The aim of PPI is that cancer research is done ‘with’ people with cancer, not ‘to’ them,” Dr. Frances Drummond, Breakthrough
Breakthrough Cancer Research (Breakthrough) is inviting cancer patients, survivors, their families, and members of the public from all walks of life across the country to get involved in its Public and Patient Involvement (PPI) panel.
The leading cancer research charity says it’s critical to include the voice of those impacted by cancer in their research as it will help to create better treatments and more cancer survivors in the future.
Breakthrough focus on funding research to improve cancer care and survival, especially for difficult to treat cancers that have a poor prognosis. They say that this collaboration will not only improve the quality of the cancer research, which will lead to better survival outcomes, but it will also ensure the relevance of future research to patients’ needs.
There are many different ways that the PPI panel can get involved, from participation in studies to becoming partners with researchers, and help share research findings. There are plenty of benefits for those who get involved in PPI, including a sense of empowerment, increased knowledge and improved communication with healthcare professionals.
Breakthrough Cancer Research is committed to ensuring that the research they fund is focused on improving cancer patient outcomes. Chief Executive Officer of Breakthrough, Orla Dolan, explained, “At Breakthrough, we want to fund the best cancer research. When we receive research applications, they go through an international scientific review process with experts in the field, to identify the best scientific proposals. Applications also undergo a PPI review, to get the perspective of patients and the public – those who are likely to be impacted by the research. Research shows that by asking patients and members of the public for their opinion, research can and is improved. Our aim is to involve patients and the public in the research we support.”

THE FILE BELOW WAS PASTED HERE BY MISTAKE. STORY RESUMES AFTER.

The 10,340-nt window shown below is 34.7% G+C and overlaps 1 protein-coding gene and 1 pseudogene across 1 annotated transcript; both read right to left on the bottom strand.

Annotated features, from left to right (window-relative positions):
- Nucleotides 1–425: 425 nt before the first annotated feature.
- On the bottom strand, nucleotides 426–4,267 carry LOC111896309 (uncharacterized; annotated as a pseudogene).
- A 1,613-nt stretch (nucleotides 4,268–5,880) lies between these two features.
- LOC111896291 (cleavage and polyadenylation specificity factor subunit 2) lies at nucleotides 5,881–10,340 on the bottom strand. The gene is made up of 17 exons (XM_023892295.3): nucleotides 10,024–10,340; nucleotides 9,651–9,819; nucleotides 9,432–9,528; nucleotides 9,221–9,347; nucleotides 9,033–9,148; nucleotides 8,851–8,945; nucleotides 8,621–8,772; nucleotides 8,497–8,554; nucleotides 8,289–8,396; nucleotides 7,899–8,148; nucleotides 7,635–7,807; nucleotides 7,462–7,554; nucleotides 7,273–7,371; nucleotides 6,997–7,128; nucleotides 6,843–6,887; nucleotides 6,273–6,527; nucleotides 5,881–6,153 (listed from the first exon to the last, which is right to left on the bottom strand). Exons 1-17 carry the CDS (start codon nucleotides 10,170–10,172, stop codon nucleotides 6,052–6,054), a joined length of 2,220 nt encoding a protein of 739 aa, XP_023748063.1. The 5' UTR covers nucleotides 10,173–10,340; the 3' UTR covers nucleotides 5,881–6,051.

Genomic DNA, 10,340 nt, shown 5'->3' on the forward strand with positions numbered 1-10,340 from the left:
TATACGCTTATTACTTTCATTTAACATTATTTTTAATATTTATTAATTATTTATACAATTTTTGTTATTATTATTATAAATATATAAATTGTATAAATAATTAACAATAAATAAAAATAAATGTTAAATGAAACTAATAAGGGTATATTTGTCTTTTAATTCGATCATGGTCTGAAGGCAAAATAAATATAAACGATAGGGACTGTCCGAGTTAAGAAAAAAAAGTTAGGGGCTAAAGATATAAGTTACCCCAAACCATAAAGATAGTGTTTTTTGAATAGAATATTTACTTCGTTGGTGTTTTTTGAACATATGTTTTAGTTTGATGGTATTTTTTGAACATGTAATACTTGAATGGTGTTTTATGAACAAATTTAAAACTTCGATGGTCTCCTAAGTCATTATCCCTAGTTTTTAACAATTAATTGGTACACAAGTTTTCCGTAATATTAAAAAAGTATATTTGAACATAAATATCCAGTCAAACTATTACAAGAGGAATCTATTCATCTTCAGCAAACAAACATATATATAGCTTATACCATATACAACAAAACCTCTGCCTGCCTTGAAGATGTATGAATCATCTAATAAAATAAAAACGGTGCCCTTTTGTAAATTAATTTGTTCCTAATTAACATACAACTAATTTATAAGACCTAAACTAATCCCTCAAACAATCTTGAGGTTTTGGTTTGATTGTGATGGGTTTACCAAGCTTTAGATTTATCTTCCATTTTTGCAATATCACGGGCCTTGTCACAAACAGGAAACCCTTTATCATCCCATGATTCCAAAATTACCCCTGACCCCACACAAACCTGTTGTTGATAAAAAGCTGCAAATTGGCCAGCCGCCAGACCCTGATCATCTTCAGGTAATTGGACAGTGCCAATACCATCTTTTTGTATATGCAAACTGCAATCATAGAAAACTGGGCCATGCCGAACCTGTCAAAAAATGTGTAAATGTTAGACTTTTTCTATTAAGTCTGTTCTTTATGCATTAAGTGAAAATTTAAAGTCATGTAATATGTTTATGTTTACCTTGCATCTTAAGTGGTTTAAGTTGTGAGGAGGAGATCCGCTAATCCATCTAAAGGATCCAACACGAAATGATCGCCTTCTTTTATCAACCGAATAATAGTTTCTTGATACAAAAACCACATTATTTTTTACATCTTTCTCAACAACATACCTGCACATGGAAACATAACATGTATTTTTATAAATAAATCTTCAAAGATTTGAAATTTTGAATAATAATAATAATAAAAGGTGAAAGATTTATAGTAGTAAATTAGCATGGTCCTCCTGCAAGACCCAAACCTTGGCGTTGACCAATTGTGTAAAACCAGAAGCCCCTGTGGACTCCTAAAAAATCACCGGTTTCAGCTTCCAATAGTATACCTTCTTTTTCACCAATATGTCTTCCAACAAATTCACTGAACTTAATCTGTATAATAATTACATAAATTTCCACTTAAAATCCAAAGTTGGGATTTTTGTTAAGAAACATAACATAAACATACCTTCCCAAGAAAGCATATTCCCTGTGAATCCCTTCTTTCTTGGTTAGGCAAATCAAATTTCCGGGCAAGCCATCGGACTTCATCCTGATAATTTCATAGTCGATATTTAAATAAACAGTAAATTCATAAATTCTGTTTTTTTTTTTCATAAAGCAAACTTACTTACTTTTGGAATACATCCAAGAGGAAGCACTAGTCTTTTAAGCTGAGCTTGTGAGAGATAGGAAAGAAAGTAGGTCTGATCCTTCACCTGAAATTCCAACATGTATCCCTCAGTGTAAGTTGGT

To empower and enable patients and the public to participate fully in the review process, Breakthrough will be hosting interactive training workshops for PPI panellists. To date more than 80 people nationwide have responded to the charity’s request to take part in the PPI panel and two training workshops have been held. During the workshops, PPI panellists have learned about the research process, and researchers have learned about important patient-related issues.
Breakthrough says PPI involvement is important in research and wants to emphasise the fact that those interested do not need to have been affected by cancer to take part.
The charity’s research manager, Dr. Frances Drummond, explained what taking part involves. “The aim of PPI is that cancer research is done ‘with’ people with cancer, not ‘to’ them. I am fortunate to work closely with Breakthroughs’ PPI panel. These amazing people can and do get involved in all aspects of our research department, to different degrees, depending on what is right for them. What is lovely, is seeing their confidence grow as they realise how important their lived experience and opinions are to the research processes.”
PPI participant, Helen McGonagle from Cork who was diagnosed with breast cancer in 2018, said she got involved with the initiative because she wanted to “contribute what I could to cancer research in acknowledgement and gratitude for all the expertise I had benefited from.”
She believes it is important for cancer research funding bodies to have a PPI panel for a variety of reasons. “PPI creates a type of partnership between cancer researchers, funding bodies and those affected by cancer and helps support the dialogue or connection between researchers, funding bodies and patients,” Helen said.
“It is essential that the voices of cancer patients, those who have recovered from cancer and their families are heard by those involved in the research process. These voices provide the lived experience which is so important in informing the decisions on funding and the researchers amazing work. I also think that input from patients and others affected by cancer can help funding bodies and researchers in terms of their own insights or connection with their research – it takes the research from the theoretical to the practical,” she added
If you would like to get involved in Breakthrough’s Public Patient Initiative and help improve cancer research, treatments and care, regardless of whether or not you have experienced cancer, please complete the online form on breakthroughcancerresearch.ie or contact Dr. Frances Drummond on 021 4226655 or email@example.com